Software's upcoming Doom3 title looming on the not so
distant horizon, we've been taking a sincere interest in
Id's new game engine. Since it will obviously become a
definitive tool in our benchmarking test suite, for next
generation graphics products and related articles, we were
also more than interested when our colleagues at Anandtech
preliminary benchmark figures in their GeForce FX 5900
Ultra launch article. The scores represented here
showed a significant lead for both the NV35 and NV30, versus
ATi's Radeon 9700 and 9800 products. It piqued our
interest for sure and we decided to ask NVIDIA what they
felt may be attributing to the GeForce FX's obvious
strength, at least currently, with Doom3.
The answer we
got from Senior PR Manager, Brian Burke, was "UltraShadow"...
It seems that Doom3's advanced lighting and shadowing
effects place a heavy load on the graphics pipeline and
NVIDIA feels that UltraShadow technology is a clear
advantage in their architecture, versus other products on
the market. We conducted a quick Q&A with Brian, on
the topic of UltraShadow and Doom3, as well as its relative
impact on performance in next generation game titles, that
will also utilize the Doom3 engine. Before you dig in
here, we suggest taking a look at NVIDIA's
UltraShadow Tech Brief, if you need a refresher course
on the technology.
UltraShadow Q&A With NVIDIA
Could this be what currently gives NVIDIA the
If UltraShadow technology is a "hardware assist"
feature that programmers at Id have taken advantage of, in
what way does the hardware architecture actually enhance
the capabilities of this method of "Z-Cull" for shadows?
Is there some sort of programmable register or mechanism
within the chip that allows the developer to define their
clip plane parameters? Is there a memory buffer for
caching of this information, with respect to what is and
is not supposed to be processed? Can you define
better for us how your chip differs from a hardware
perspective, versus ATi, in this regard?
We modified our
GPU architecture to be able to process depth bounds methods.
These methods are called by the "depth_bounds" API which we
presented to developers @ GDC. When invoked, these
methods provide the information necessary for our GPU's with
UltraShadow to cull out shadow pixels beyond the constraints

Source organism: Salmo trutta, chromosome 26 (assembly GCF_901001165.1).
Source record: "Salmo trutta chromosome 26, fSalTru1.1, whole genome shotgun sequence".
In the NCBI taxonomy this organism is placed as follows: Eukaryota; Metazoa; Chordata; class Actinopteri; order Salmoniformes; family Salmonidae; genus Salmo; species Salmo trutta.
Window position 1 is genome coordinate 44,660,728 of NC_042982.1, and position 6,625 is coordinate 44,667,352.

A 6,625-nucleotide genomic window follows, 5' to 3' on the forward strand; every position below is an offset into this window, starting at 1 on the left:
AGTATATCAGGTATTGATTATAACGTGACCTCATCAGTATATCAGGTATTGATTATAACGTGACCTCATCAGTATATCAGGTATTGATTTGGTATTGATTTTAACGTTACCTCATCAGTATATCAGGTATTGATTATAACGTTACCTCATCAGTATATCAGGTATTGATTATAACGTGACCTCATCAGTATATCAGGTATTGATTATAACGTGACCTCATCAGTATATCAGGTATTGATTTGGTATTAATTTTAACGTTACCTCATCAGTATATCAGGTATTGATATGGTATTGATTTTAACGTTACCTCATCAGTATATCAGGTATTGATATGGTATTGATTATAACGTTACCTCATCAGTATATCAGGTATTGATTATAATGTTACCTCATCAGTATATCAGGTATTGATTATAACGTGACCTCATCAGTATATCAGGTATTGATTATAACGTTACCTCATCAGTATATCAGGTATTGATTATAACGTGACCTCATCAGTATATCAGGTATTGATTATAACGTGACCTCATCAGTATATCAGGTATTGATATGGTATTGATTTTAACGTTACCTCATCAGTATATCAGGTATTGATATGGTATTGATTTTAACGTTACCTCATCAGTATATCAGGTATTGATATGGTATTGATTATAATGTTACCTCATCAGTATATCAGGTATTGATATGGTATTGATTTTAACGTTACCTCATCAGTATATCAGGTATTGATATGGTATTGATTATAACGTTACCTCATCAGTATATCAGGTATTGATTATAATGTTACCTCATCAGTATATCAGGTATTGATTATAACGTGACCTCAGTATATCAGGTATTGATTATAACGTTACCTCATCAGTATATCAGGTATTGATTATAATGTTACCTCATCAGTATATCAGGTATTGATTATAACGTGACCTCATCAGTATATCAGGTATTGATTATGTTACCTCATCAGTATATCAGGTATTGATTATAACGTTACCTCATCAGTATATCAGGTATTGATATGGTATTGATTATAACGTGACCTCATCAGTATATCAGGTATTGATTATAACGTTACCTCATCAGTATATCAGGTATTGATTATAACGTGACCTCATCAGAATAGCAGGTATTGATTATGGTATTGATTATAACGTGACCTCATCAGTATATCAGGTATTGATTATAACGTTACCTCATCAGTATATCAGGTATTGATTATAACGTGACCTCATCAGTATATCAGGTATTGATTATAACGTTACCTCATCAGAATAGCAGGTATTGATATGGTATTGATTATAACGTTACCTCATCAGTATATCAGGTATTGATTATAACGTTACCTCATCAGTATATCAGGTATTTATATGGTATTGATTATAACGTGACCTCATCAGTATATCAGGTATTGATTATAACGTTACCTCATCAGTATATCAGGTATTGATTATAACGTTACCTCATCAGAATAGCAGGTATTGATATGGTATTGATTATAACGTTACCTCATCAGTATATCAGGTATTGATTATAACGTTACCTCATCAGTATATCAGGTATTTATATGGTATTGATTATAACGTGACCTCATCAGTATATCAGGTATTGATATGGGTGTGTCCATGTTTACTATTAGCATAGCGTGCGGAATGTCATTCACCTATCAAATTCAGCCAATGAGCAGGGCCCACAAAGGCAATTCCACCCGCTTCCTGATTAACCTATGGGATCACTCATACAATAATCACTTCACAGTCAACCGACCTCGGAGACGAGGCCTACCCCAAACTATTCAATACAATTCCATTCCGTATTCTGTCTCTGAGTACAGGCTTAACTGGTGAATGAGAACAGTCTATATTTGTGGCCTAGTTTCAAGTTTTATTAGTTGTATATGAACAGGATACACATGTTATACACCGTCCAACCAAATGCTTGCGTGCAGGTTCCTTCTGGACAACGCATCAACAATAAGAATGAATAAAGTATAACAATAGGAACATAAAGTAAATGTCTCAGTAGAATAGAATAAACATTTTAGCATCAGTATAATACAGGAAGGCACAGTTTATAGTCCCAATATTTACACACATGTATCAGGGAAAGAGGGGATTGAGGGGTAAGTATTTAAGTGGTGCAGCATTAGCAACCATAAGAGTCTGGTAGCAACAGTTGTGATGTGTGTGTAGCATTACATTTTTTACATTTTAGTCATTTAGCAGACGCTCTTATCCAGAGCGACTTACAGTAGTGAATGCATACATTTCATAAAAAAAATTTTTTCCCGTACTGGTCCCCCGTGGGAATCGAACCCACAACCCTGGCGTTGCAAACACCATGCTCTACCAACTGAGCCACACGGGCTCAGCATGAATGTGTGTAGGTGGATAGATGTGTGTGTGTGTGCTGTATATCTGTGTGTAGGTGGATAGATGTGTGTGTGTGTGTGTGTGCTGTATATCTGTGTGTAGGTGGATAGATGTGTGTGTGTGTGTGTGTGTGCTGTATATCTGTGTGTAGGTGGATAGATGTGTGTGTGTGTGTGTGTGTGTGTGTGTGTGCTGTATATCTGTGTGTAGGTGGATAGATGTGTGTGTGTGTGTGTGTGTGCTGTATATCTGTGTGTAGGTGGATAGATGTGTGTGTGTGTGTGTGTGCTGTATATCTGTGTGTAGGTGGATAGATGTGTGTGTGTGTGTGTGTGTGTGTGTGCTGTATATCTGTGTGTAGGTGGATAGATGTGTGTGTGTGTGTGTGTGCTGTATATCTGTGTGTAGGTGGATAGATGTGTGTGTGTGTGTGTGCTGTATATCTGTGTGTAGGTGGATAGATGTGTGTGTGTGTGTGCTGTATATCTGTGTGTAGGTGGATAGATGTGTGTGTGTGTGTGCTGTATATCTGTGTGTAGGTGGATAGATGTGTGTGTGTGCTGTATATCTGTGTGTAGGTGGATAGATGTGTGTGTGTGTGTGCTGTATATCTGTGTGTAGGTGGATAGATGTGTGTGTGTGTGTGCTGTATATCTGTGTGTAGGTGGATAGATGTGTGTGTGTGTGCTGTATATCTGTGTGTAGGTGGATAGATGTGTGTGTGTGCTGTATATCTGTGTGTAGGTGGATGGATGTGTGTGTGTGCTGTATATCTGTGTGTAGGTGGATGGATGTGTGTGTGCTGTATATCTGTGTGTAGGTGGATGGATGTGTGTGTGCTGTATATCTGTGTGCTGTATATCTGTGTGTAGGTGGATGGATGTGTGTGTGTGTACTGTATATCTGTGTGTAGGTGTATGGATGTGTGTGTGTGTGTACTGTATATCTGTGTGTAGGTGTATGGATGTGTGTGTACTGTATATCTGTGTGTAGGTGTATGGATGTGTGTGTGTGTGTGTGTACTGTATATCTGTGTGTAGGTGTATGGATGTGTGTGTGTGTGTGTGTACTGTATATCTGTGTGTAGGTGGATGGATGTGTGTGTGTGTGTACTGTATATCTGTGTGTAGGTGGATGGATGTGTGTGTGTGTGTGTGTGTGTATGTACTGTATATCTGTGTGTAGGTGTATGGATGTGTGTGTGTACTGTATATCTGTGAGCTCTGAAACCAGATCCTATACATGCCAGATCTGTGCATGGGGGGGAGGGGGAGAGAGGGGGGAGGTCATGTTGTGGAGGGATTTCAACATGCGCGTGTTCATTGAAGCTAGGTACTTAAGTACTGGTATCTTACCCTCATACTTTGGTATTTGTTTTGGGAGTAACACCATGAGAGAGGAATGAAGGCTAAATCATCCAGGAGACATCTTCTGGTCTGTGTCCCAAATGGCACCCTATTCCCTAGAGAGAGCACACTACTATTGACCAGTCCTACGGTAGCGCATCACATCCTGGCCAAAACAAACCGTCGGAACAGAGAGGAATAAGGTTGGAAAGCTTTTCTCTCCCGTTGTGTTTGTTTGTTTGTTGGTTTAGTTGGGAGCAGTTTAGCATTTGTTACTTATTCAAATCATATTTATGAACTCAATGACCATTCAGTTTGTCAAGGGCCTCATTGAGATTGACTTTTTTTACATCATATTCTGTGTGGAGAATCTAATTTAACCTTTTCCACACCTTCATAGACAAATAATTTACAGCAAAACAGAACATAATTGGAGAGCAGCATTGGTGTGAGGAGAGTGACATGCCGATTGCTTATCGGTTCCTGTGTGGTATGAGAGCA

set by depth bounds. It involved modifications to several
units within our GPU's.
This technology is currently patent pending by NVIDIA, and
as such, so it would be difficult for ATI to provide the
same benefit without violating NVIDIA IP. This
technology is over and above such advances as 2-sided
stencil, and clip planes, which both ATI R3xx GPU's and
NVIDIA GeForce FX GPU's support. The benefit depends
on the scene and # of lights, but can be up to 30% in some
In what way does the "depth_bounds"
API differ from the clip plane method of culling with
respect to shadow rendering optimization?
A clip plane culls
based on the geometry you're rendering.
Depth bounds test clip fragments based on the
depth value of the pixel
in the frame buffer.
Since NVIDIA presented this API to
Developers at GDC and it was implemented in Doom3, can
we expect other Developers to also make use of the
Doom 3 engine will be licensed to many companies, so
that will help. UltraShadow is exposed in Open
GL right now via "EXT_depth_bounds_test",
a multi vender extension.
working on getting it in to Direct X.
It is also already in the game Abducted,
from Contraband Entertainment.
Would it be possible for another
competitive graphics chip to somehow, in another
fashion, accelerate a "depth_bounds" call or cull out
additional shadows pixels beyond depth_bound
through some process that hasn't been invented yet.
Is there any perceivable
image quality degradation with UltraShadow invoked?
No, it just
eliminates unnecessary processing. That does not
effect image quality, it only makes it render faster.
So there you
have it. Perhaps this is truly where the NV35 will
shine or perhaps it's just that ATi hasn't begun to optimize
their Doom3 performance yet, in their current drivers.
Either way, the fact that Doom3 indeed makes use of NVIDIA's
"UltraShadow" technology, is certainly very positive
momentum for this new feature they are evangelizing with the
Game Devs. We'll have to wait and see in the months
ahead, how the landscape shakes out, with respect to Doom3
performance levels between the NVIDIA and ATi camps.
we've also sent out an email to John Carmack, asking for his
comment on this whole topic of UltraShadow in his new game
engine. With any luck, John will hopefully find time
in his busy schedule to respond to our questions and if so,
we'll certainly come back here with an update. So
watch this space!
or any other Hot Hardware Article in the PC Hardware Forum!